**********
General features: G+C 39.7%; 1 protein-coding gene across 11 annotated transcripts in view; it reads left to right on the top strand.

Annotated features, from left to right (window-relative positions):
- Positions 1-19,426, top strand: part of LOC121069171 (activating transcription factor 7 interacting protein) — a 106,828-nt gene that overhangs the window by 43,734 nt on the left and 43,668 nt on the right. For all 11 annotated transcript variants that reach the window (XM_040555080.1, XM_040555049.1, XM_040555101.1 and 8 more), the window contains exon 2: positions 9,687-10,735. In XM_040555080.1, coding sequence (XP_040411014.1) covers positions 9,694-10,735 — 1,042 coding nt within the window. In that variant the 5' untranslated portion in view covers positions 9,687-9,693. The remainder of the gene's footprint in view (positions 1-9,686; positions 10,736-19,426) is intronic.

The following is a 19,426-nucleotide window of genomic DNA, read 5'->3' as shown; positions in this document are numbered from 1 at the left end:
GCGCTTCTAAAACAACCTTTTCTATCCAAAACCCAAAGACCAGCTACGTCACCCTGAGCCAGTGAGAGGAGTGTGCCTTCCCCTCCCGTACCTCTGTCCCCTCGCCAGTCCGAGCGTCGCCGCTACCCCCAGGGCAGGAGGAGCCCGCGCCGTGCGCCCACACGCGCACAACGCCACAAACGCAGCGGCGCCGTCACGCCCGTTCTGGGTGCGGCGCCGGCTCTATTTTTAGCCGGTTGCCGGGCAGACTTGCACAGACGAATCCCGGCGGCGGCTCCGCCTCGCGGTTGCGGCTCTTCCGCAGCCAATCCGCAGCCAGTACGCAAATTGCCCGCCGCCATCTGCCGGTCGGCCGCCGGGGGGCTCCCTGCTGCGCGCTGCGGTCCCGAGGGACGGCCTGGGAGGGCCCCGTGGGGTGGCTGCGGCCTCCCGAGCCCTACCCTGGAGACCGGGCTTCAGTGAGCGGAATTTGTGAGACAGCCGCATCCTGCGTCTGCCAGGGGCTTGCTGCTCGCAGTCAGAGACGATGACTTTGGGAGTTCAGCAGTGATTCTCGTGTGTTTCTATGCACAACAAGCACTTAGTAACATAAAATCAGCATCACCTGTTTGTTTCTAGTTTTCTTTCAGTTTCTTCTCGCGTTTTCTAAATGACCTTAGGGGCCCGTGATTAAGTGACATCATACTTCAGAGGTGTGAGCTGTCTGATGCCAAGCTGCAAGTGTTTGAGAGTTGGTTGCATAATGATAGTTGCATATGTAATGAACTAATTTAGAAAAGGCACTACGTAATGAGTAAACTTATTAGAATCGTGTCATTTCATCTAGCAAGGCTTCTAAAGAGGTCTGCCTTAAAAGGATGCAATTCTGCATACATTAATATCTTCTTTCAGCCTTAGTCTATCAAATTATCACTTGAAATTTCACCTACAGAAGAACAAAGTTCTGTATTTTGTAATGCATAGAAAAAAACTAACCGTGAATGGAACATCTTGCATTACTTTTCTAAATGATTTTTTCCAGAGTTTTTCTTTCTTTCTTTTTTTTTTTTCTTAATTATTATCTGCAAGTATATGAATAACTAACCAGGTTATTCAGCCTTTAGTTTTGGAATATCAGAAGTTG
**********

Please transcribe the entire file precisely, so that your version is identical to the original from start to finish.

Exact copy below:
General features: G+C 39.7%; 1 protein-coding gene across 11 annotated transcripts in view; it reads left to right on the top strand.

Annotated features, from left to right (window-relative positions):
- Positions 1-19,426, top strand: part of LOC121069171 (activating transcription factor 7 interacting protein) — a 106,828-nt gene that overhangs the window by 43,734 nt on the left and 43,668 nt on the right. For all 11 annotated transcript variants that reach the window (XM_040555080.1, XM_040555049.1, XM_040555101.1 and 8 more), the window contains exon 2: positions 9,687-10,735. In XM_040555080.1, coding sequence (XP_040411014.1) covers positions 9,694-10,735 — 1,042 coding nt within the window. In that variant the 5' untranslated portion in view covers positions 9,687-9,693. The remainder of the gene's footprint in view (positions 1-9,686; positions 10,736-19,426) is intronic.

The following is a 19,426-nucleotide window of genomic DNA, read 5'->3' as shown; positions in this document are numbered from 1 at the left end:
GCGCTTCTAAAACAACCTTTTCTATCCAAAACCCAAAGACCAGCTACGTCACCCTGAGCCAGTGAGAGGAGTGTGCCTTCCCCTCCCGTACCTCTGTCCCCTCGCCAGTCCGAGCGTCGCCGCTACCCCCAGGGCAGGAGGAGCCCGCGCCGTGCGCCCACACGCGCACAACGCCACAAACGCAGCGGCGCCGTCACGCCCGTTCTGGGTGCGGCGCCGGCTCTATTTTTAGCCGGTTGCCGGGCAGACTTGCACAGACGAATCCCGGCGGCGGCTCCGCCTCGCGGTTGCGGCTCTTCCGCAGCCAATCCGCAGCCAGTACGCAAATTGCCCGCCGCCATCTGCCGGTCGGCCGCCGGGGGGCTCCCTGCTGCGCGCTGCGGTCCCGAGGGACGGCCTGGGAGGGCCCCGTGGGGTGGCTGCGGCCTCCCGAGCCCTACCCTGGAGACCGGGCTTCAGTGAGCGGAATTTGTGAGACAGCCGCATCCTGCGTCTGCCAGGGGCTTGCTGCTCGCAGTCAGAGACGATGACTTTGGGAGTTCAGCAGTGATTCTCGTGTGTTTCTATGCACAACAAGCACTTAGTAACATAAAATCAGCATCACCTGTTTGTTTCTAGTTTTCTTTCAGTTTCTTCTCGCGTTTTCTAAATGACCTTAGGGGCCCGTGATTAAGTGACATCATACTTCAGAGGTGTGAGCTGTCTGATGCCAAGCTGCAAGTGTTTGAGAGTTGGTTGCATAATGATAGTTGCATATGTAATGAACTAATTTAGAAAAGGCACTACGTAATGAGTAAACTTATTAGAATCGTGTCATTTCATCTAGCAAGGCTTCTAAAGAGGTCTGCCTTAAAAGGATGCAATTCTGCATACATTAATATCTTCTTTCAGCCTTAGTCTATCAAATTATCACTTGAAATTTCACCTACAGAAGAACAAAGTTCTGTATTTTGTAATGCATAGAAAAAAACTAACCGTGAATGGAACATCTTGCATTACTTTTCTAAATGATTTTTTCCAGAGTTTTTCTTTCTTTCTTTTTTTTTTTTCTTAATTATTATCTGCAAGTATATGAATAACTAACCAGGTTATTCAGCCTTTAGTTTTGGAATATCAGAAGTTG